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Micheál Martin: Calling Israel an apartheid state 'doesn't add a whole lot' to peace process

The Tánaiste visited the occupied West Bank today.

LAST UPDATE | 6 Sep 2023

MICHEÁL MARTIN HAS said that using the term ‘apartheid’ to describe Israel’s treatment of Palestinians does not help resolve the ongoing conflict in the Middle East.

After visiting the occupied West Bank today, the Tánaiste and Minister for Foreign Affairs acknowledged that Palestinians experience discrimination and that their human rights are being undermined by Israel.

But he played down the use of the term ‘apartheid’ – commonly used in relation to the system of institutionalised segregation against non-white people in South Africa in place until the 1990s – to describe the situation in Israel and occupied Palestinian territory.

“It’s a term that doesn’t add a whole lot in terms of the endeavour to unravel this [conflict] and to create a proper process,” Martin said.

“There is no doubt that there is fundamental discrimination against Palestinians; there is no doubt that there is undermining of human rights.

“But we need to keep channels open, we need to keep engagement going to bring about an improvement to the situation. That’s the desired pathway forward.”

The Tánaiste made his comments after a series of engagements in the occupied West Bank, which included a meeting with Palestinian president Mahmoud Abbas.

Martin told Abbas that Ireland wants the European Union to begin a structured dialogue with the Palestinian Authority, the regime headed by Abbas which exercises partial civilian control over the occupied West Bank.

Abbas was said to be “complimentary” about Ireland’s position on the Palestinian cause, which includes advocacy of the two-state solution that would see Israel and Palestine exist as two separate, independent states located west of the Jordan River.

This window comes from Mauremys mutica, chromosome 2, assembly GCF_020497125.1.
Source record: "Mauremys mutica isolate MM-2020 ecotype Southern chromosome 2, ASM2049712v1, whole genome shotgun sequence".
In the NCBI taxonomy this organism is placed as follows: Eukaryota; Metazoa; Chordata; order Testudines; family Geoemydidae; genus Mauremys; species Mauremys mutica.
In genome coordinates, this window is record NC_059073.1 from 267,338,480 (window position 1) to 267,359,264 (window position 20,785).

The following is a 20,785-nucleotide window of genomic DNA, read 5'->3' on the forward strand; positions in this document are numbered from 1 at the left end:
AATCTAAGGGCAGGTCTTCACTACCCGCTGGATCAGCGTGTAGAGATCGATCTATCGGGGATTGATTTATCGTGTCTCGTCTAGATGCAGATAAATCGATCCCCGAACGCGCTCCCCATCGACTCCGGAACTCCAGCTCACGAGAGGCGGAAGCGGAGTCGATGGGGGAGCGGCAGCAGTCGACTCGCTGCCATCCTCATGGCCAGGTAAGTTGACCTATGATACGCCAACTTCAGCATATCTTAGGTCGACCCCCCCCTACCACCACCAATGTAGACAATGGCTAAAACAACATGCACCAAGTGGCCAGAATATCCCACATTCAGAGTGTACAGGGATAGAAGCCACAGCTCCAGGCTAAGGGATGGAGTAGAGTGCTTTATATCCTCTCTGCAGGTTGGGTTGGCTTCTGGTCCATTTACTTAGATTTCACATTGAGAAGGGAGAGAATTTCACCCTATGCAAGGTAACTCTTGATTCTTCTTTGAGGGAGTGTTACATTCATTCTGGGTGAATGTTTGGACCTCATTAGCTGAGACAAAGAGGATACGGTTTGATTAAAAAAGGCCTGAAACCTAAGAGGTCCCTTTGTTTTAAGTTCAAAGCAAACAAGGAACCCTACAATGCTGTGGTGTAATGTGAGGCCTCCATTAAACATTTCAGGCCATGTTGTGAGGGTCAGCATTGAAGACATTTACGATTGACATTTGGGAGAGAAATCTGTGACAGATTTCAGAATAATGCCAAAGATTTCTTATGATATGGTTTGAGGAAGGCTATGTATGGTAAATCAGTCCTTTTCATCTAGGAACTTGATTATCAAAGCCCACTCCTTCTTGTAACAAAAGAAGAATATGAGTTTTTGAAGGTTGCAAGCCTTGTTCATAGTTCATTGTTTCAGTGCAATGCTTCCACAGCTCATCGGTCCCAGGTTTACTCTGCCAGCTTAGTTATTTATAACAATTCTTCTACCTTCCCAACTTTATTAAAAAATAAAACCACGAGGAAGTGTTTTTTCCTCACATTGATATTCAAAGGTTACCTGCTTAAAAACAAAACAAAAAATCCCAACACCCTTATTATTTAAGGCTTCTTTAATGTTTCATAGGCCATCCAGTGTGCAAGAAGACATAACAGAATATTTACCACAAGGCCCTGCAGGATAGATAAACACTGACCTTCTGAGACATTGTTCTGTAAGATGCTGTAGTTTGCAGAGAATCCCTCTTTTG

“There is an association agreement between the European Union and Israel,” Martin said after the meeting today.

“Quite a number of [EU] member states believe that that should be paralleled with a structured dialogue process between the Palestinian Authority and the European Union, which would mean regular meetings, [and] regular engagement, and that is a first step.”

However, Martin said he also made it clear to Abbas that Ireland believed the Palestinian Authority should hold democratic elections, something that has not happened since 2006 and which he suggested would be needed to obtain support from more EU states.

Abbas reportedly responded by saying that he could not hold a general election without Jewish people living in East Jerusalem being allowed to vote as well.  

“I do believe there is a strong imperative for elections to take place,” the Tánaiste said.

“I spoke about our own peace process, which took confidence-building measures on all sides, and how it takes time and persistence, how it also involves taking risks.

“I said to President Abbas that there are times when you have to take risks as well in the pursuit of peace.”

image00235 Micheál Martin meets Mahmoud Abbas in the occupied West Bank

End to violence

Earlier, Martin called on the militant group Hamas – which controls the Gaza Strip, an area of occupied Palestinian territory separate from the West Bank – to end its campaign of violence.

He suggested that the cessation of violent activity by the group will be necessary if there is to be a solution to the ongoing conflict between Israel and Palestine.

One of the group’s stated long-term goals is to create an Islamic state in area that is currently governed by Israel and Palestinian groups.

However, Martin also invoked the Irish peace process and compared the activities of Hamas to paramilitaries who were active in Northern Ireland during the Troubles.

“I think Hamas has to cease violence, has to stop violence,” he said.

“As I outlined yesterday during my discussions at the Foreign Relations Council, one of the clear pre-conditions of the Irish peace process was that everybody laid down their arms and everyone ceased violent activity.

“And there’s also the strong sense of Iranian influence on that situation as well, which is problematic.

“But I think fundamentally that we would call on Hamas to one hundred per cent go political and stop the use of violence.”

His comments come after talks with Israeli Prime Minister Benjamin Netanyahu last night, during which the Tánaiste held “frank” discussions over “illegal settlements [and] the irregular expansion” by Israel into the West Bank.

Hundreds of thousands of Israelis now live in the West Bank alongside around 2.6 million Palestinians, following the ongoing construction of homes for settlers in the occupied Palestinian territory.

The trend has been described as illegal under international law, and the United Nations humanitarian agency OCHA warned last month of a dramatic rise in attacks by settlers on Palestinian people and their property in the West Bank this year.

Before his meeting with Abbas, Martin visited areas in the West Bank which have received Irish aid and funding, which has contributed to the construction of over 100 schools in Palestine.

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